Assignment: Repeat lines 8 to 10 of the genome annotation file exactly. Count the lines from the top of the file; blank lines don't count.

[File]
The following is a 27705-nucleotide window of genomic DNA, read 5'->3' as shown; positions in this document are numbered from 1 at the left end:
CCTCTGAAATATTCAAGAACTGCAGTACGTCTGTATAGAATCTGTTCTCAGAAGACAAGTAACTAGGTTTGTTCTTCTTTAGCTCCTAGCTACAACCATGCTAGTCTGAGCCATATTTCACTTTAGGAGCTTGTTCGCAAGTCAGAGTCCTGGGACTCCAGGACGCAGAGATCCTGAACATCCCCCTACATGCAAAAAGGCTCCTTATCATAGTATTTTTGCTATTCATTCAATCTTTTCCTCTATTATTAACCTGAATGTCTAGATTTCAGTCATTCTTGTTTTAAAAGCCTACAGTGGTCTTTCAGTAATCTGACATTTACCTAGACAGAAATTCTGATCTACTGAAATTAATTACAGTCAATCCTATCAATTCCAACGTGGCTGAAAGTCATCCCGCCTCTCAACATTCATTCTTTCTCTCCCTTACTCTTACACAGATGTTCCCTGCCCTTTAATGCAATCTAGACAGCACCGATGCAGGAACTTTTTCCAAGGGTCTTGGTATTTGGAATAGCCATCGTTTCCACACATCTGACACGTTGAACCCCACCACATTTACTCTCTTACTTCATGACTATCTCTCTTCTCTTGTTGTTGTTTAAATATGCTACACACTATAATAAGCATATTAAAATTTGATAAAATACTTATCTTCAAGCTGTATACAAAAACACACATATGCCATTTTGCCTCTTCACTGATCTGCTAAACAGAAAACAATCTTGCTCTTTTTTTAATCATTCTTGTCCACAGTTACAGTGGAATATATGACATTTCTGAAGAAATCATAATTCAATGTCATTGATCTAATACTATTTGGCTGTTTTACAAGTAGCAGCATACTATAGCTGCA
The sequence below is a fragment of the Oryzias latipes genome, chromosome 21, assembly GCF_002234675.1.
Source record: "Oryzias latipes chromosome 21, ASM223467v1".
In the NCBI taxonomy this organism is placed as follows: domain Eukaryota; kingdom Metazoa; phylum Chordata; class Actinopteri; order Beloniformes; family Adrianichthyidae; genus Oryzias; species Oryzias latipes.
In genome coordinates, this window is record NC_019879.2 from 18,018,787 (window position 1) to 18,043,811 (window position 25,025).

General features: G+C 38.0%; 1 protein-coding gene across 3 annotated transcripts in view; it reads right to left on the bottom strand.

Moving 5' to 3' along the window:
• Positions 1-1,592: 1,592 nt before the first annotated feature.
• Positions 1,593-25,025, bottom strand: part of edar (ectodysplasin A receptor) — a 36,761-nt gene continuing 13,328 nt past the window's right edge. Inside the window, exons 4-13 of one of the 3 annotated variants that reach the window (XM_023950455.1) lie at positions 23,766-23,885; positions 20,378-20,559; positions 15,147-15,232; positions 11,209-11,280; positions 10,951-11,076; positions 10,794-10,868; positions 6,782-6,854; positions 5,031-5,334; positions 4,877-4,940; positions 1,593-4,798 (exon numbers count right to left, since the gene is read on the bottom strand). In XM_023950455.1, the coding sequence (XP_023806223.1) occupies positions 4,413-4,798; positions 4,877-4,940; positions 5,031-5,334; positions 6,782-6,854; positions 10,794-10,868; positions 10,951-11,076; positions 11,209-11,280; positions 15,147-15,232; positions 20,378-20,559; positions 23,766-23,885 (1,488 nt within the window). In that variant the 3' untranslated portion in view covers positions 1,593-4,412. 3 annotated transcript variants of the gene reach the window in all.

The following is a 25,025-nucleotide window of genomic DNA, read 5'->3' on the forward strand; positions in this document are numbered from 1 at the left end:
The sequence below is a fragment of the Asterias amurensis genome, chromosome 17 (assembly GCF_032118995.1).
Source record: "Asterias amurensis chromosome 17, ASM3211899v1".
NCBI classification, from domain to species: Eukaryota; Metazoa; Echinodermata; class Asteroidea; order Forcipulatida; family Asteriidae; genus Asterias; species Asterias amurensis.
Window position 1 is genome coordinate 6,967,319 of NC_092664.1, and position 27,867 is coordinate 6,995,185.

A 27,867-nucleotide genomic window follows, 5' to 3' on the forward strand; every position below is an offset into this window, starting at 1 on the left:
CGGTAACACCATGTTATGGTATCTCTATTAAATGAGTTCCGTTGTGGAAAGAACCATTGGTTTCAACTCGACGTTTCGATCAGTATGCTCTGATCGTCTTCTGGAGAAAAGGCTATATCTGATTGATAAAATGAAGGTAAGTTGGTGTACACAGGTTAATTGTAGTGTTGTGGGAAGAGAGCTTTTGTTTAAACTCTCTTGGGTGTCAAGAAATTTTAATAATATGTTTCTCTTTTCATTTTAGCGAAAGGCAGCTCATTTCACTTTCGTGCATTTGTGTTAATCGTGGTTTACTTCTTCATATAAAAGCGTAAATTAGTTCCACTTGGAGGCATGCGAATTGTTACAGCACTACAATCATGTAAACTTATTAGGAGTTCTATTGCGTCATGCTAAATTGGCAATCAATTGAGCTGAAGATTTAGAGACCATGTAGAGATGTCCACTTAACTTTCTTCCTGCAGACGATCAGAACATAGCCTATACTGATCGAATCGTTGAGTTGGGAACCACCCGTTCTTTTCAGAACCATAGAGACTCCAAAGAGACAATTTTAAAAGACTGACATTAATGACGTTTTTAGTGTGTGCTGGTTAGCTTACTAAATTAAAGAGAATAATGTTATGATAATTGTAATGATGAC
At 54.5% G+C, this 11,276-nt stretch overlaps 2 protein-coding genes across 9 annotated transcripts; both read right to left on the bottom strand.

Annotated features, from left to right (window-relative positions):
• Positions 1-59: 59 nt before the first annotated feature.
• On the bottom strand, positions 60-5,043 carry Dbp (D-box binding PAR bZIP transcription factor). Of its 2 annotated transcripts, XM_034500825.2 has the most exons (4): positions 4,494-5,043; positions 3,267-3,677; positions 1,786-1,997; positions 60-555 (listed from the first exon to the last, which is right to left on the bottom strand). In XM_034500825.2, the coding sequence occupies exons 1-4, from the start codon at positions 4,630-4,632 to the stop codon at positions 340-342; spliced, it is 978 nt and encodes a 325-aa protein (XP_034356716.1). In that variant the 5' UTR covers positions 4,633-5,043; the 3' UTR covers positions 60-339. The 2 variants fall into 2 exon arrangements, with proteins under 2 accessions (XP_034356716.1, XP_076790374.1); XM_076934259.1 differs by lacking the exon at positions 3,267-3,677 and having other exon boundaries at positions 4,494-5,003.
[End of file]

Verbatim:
Moving 5' to 3' along the window:
• Positions 1-1,592: 1,592 nt before the first annotated feature.
• Positions 1,593-25,025, bottom strand: part of edar (ectodysplasin A receptor) — a 36,761-nt gene continuing 13,328 nt past the window's right edge. Inside the window, exons 4-13 of one of the 3 annotated variants that reach the window (XM_023950455.1) lie at positions 23,766-23,885; positions 20,378-20,559; positions 15,147-15,232; positions 11,209-11,280; positions 10,951-11,076; positions 10,794-10,868; positions 6,782-6,854; positions 5,031-5,334; positions 4,877-4,940; positions 1,593-4,798 (exon numbers count right to left, since the gene is read on the bottom strand). In XM_023950455.1, the coding sequence (XP_023806223.1) occupies positions 4,413-4,798; positions 4,877-4,940; positions 5,031-5,334; positions 6,782-6,854; positions 10,794-10,868; positions 10,951-11,076; positions 11,209-11,280; positions 15,147-15,232; positions 20,378-20,559; positions 23,766-23,885 (1,488 nt within the window). In that variant the 3' untranslated portion in view covers positions 1,593-4,412. 3 annotated transcript variants of the gene reach the window in all.